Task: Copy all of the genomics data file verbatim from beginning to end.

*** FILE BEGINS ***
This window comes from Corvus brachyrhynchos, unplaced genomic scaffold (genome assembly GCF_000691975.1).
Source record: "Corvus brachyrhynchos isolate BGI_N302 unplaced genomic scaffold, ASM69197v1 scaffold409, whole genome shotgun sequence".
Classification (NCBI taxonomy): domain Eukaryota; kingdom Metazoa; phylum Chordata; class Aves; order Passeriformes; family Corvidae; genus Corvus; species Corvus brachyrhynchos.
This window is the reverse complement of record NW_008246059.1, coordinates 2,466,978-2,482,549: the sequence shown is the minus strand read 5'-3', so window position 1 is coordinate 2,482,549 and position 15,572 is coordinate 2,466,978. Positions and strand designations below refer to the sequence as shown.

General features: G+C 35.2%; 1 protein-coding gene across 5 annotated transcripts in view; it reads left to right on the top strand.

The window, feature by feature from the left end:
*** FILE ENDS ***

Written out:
This window comes from Corvus brachyrhynchos, unplaced genomic scaffold (genome assembly GCF_000691975.1).
Source record: "Corvus brachyrhynchos isolate BGI_N302 unplaced genomic scaffold, ASM69197v1 scaffold409, whole genome shotgun sequence".
Classification (NCBI taxonomy): domain Eukaryota; kingdom Metazoa; phylum Chordata; class Aves; order Passeriformes; family Corvidae; genus Corvus; species Corvus brachyrhynchos.
This window is the reverse complement of record NW_008246059.1, coordinates 2,466,978-2,482,549: the sequence shown is the minus strand read 5'-3', so window position 1 is coordinate 2,482,549 and position 15,572 is coordinate 2,466,978. Positions and strand designations below refer to the sequence as shown.

General features: G+C 35.2%; 1 protein-coding gene across 5 annotated transcripts in view; it reads left to right on the top strand.

The window, feature by feature from the left end: